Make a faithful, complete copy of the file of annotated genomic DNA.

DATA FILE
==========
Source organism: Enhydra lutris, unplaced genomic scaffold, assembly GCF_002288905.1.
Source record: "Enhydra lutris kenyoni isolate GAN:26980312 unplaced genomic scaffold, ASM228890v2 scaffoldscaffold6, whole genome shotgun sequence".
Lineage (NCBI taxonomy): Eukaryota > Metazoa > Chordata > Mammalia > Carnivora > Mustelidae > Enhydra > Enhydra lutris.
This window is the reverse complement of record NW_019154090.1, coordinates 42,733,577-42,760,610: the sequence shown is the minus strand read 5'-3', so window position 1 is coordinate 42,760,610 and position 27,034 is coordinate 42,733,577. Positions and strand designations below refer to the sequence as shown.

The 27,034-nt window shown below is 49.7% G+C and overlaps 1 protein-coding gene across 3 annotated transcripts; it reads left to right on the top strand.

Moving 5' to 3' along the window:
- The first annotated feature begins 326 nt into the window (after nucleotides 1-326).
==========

Source organism: Enhydra lutris, unplaced genomic scaffold, assembly GCF_002288905.1.
Source record: "Enhydra lutris kenyoni isolate GAN:26980312 unplaced genomic scaffold, ASM228890v2 scaffoldscaffold6, whole genome shotgun sequence".
Lineage (NCBI taxonomy): Eukaryota > Metazoa > Chordata > Mammalia > Carnivora > Mustelidae > Enhydra > Enhydra lutris.
This window is the reverse complement of record NW_019154090.1, coordinates 42,733,577-42,760,610: the sequence shown is the minus strand read 5'-3', so window position 1 is coordinate 42,760,610 and position 27,034 is coordinate 42,733,577. Positions and strand designations below refer to the sequence as shown.

The 27,034-nt window shown below is 49.7% G+C and overlaps 1 protein-coding gene across 3 annotated transcripts; it reads left to right on the top strand.

Moving 5' to 3' along the window:
- The first annotated feature begins 326 nt into the window (after nucleotides 1-326).